Knife and fork

WB.206     • fork knife

Curator's Description

Knife and two-pronged fork; rounded handles of dark grey onyx, mounted in gold and enamelled; human head at end of each, with green wreath and collar set with diamonds, similar collar at junction of blade and handle; modern silver-gilt blade and prongs.

This object was collected and bequeathed to the British Museum by Ferdinand Anselm Rothschild.

How big is it?

1.7 cm wide, 22.3 cm high, 1.3 cm deep, and it weighs 115.7g

Detailed Curatorial Notes

Text from Tait 1991a:-

Origin: German (?), c. 1600. Modern silver-gilt blade and prongs struck with London hallmarks for 1881 and the maker's mark, but the identity of the maker is now lost because of the defacing of the mark.

Provenance: None is recorded.

Commentary: In Read 1902 and again in Dalton 1927 the stone was described as onyx and the mounts were described as “Flemish, 17th century”. Whereas few would now disagree with an early seventeenth-century origin for these enamelled gold mounts, expert geological opinion has recently confirmed that the stone is an agate. Furthermore, the attribution to a Flemish workshop seems relatively difficult to sustain in the absence of documented examples of a comparable character. Indeed, the survival in Dresden within the Elector's Kunstkammer - the Grünes Gewölbe - of a jasper-agate spoon with diamond-set gold enamelled mounts of almost identical design and workmanship provides reliable evidence in support of the proposed German origin (J.L. Sponsel, ‘Das Grüne Gewölbe’, vol. III, ‘Kleinodien der goldscheidekunst’, Leipzig, 1929, p. 86, pl. 10, 3). Such strikingly similar mounts almost certainly stem from the same workshop, though whether at Prague or at Dresden remains uncertain. Sponsel has dated the spoon to the end of the sixteenth century, but its mounts and those in the Waddesdon Bequest could equally belong to the first three decades of the seventeenth century, when similar foliate motifs and enamelling can be found on a number of high-quality items, including the outstandingly opulent Insignia of the Most Noble Order of the Garter commissioned by William, 1st Earl of Northampton (1567/8-1630), and made shortly after September 1628. In April 1629 he was installed a Knight of the Garter by King Charles I in a ceremonial of unparalleled magnificence at Windsor Castle. The Earl's set of Insignia - and the splendour of the celebrations - reflected his enormous wealth and patronage, for the quality of the anonymous goldsmith's work (the modelling, the enamelling and the gem-setting) is of the highest order. (For a full description and discussion, see Hugh Tait, The Earl of Northampton's Insignia of the Garter, 1628, in ‘Princely Magnificence, Court Jewels of the Renaissance, 1500-1630’, ed. A. Somers Cocks, exh. cat., Victoria and Albert Museum (Debrett’s Peerage Ltd), London, 1980, no. 127, pp. 96-8, with col. pl.)

The Renaissance fashion for the Black African subject is discussed in the curatorial comment for WB.230, where reference was also made to the gem engravers' felicitous use of the layers within both agate and onyx and to the many examples from the Imperial Prague workshops of c. 1600 that can still be seen in the Hapsburg collections in Vienna today. The Wadddesdon Bequest Black African-headed handles are, like the Dresden spoon, part of the vocabulary of the Mannerist Courts of Europe, particularly in Italy and Germany. Significantly, many of the finest of these cameos came from the Milan workshop of the Miseroni, but the scarcity of Italian goldsmiths' work of this jewelled nature makes it difficult to gauge its distinguishing characteristics, and so a German attribution has been preferred.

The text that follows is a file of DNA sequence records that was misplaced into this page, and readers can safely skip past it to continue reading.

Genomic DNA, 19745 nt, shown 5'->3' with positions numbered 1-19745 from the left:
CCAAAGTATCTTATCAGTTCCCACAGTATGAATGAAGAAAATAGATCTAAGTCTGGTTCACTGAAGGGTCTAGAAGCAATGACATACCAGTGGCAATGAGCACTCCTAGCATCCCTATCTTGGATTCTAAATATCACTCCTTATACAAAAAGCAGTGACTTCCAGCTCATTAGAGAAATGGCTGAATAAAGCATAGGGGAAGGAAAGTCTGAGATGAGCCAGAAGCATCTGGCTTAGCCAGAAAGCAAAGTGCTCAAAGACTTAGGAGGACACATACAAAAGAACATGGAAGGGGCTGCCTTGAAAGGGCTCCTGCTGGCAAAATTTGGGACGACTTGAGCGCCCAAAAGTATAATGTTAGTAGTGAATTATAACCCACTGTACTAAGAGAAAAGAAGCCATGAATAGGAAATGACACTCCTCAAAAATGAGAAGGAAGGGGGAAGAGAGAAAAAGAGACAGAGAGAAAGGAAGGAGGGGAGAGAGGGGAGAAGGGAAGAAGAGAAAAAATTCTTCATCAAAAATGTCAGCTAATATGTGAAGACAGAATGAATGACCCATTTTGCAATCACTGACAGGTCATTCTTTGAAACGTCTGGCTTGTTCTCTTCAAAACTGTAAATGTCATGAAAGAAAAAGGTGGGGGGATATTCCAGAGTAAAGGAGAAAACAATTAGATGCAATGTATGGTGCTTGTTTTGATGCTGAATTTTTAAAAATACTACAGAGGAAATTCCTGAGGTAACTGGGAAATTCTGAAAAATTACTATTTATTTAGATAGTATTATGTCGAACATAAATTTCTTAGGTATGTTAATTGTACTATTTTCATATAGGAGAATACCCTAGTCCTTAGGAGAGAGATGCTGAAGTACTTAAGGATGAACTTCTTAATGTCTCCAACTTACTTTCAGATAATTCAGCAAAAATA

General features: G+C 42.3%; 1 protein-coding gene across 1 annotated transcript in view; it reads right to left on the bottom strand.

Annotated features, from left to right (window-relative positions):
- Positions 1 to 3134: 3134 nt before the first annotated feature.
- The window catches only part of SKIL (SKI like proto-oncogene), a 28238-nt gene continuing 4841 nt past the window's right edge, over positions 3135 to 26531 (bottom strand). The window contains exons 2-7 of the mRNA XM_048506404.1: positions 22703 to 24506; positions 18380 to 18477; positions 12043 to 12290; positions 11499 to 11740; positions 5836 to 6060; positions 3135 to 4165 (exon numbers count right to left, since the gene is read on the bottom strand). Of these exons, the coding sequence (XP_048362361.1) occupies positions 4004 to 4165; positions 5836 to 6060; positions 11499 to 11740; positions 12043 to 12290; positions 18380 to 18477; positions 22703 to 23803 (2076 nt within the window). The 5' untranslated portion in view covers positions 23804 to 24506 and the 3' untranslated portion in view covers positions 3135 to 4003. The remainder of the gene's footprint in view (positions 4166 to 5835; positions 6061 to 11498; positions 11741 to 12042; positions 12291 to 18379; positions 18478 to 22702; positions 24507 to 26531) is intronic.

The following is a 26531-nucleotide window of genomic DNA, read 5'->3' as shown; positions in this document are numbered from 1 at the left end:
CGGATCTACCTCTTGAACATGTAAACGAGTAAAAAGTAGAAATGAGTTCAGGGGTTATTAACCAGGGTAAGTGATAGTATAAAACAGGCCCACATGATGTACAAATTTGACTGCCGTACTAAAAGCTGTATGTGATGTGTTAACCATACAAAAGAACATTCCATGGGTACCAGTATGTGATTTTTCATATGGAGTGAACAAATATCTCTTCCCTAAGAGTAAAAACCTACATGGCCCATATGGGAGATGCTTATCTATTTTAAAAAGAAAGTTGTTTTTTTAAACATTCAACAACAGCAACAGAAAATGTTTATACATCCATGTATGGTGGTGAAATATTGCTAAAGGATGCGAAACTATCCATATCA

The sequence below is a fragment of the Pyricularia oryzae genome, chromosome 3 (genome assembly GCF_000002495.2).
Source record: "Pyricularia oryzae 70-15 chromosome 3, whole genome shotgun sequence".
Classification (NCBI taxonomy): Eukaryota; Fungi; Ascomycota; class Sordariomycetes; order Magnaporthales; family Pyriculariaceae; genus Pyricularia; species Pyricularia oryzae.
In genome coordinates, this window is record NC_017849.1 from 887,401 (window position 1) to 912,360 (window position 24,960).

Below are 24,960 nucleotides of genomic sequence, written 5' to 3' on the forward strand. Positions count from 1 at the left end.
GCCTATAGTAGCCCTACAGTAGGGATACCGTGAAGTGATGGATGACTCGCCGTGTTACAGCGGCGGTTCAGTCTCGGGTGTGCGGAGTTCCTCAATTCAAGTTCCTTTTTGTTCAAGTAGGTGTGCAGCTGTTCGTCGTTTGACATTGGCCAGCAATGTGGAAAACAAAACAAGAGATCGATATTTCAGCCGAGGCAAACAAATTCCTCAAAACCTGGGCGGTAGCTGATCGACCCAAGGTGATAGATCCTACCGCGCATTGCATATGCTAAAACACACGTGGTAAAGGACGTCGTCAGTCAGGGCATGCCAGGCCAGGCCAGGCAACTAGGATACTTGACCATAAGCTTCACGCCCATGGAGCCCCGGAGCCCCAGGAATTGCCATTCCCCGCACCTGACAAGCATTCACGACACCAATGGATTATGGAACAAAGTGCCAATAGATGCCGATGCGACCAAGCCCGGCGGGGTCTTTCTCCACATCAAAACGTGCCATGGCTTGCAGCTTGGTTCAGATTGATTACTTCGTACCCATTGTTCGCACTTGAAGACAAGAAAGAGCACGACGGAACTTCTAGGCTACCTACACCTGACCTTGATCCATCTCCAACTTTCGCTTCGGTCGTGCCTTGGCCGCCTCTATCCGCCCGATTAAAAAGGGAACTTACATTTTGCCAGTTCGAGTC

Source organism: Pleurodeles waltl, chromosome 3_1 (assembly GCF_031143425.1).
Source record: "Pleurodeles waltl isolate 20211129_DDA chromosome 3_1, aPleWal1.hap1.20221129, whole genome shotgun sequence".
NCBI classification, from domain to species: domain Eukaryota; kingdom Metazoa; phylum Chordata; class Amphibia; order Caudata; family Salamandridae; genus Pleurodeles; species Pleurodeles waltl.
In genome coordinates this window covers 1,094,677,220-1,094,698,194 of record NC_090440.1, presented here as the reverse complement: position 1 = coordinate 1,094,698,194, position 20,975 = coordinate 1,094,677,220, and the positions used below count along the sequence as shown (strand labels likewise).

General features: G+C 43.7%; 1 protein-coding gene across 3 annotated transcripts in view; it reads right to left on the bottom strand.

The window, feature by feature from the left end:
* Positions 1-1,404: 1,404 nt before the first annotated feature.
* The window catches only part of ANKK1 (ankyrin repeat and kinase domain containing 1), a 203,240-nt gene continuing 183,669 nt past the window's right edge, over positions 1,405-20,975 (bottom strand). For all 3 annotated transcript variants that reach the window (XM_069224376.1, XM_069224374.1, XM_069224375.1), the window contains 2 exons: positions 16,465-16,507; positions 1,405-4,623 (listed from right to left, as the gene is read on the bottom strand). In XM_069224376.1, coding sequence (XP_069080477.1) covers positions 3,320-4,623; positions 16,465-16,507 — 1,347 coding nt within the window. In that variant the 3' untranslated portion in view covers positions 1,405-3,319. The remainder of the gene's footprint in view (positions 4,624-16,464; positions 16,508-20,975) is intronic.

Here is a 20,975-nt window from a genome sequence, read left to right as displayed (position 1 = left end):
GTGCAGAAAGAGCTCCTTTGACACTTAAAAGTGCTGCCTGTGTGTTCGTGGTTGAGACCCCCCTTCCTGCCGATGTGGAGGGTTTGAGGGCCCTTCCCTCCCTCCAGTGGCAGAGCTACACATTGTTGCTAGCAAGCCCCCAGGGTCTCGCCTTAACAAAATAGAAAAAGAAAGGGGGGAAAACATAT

Sadly, the loss of the original steel blade and prongs - perhaps because of corrosion - has led to a costly, but unsympathetic, heavy replacement in silver-gilt. The unidentified London goldsmith who in 1881 was responsible for this transformation has failed to recapture the correct proportions and sense of balance so essential for the harmonious design of a knife and fork. Nevertheless, these two splendid handles, seen in isolation, are a rare and remarkable survival.


  • Charles Hercules Read, ‘The Waddesdon Bequest: Catalogue of the Works of Art bequeathed to the British Museum by Baron Ferdinand Rothschild, M.P., 1898’, London, 1902, no. 206
  • O.M. Dalton, ‘The Waddesdon Bequest’, 2nd edn (rev), British Museum, London, 1927, no. 206
  • Hugh Tait, 'Catalogue of the Waddesdon Bequest in the British Museum. 3, The "Curiosities"', British Museum, London, 1991, nos.21-22, figs.245-247.
  • References

    1. Read 1902: Read, Charles Hercules, The Waddesdon Bequest. Catalogue of the Works of Art Bequeathed to the British Museum by Baron Ferdinand Rothschild, M.P., 1898, London, BMP, 1902
    2. Dalton 1927: Dalton, Ormonde Maddock, The Waddesdon Bequest : jewels, plate, and other works of art bequeathed by Baron Ferdinand Rothschild., London, BMP, 1927
    3. Tait 1991a: Tait, Hugh, Catalogue of the Waddesdon Bequest in the British Museum; III The 'Curiosities', London, BMP, 1991

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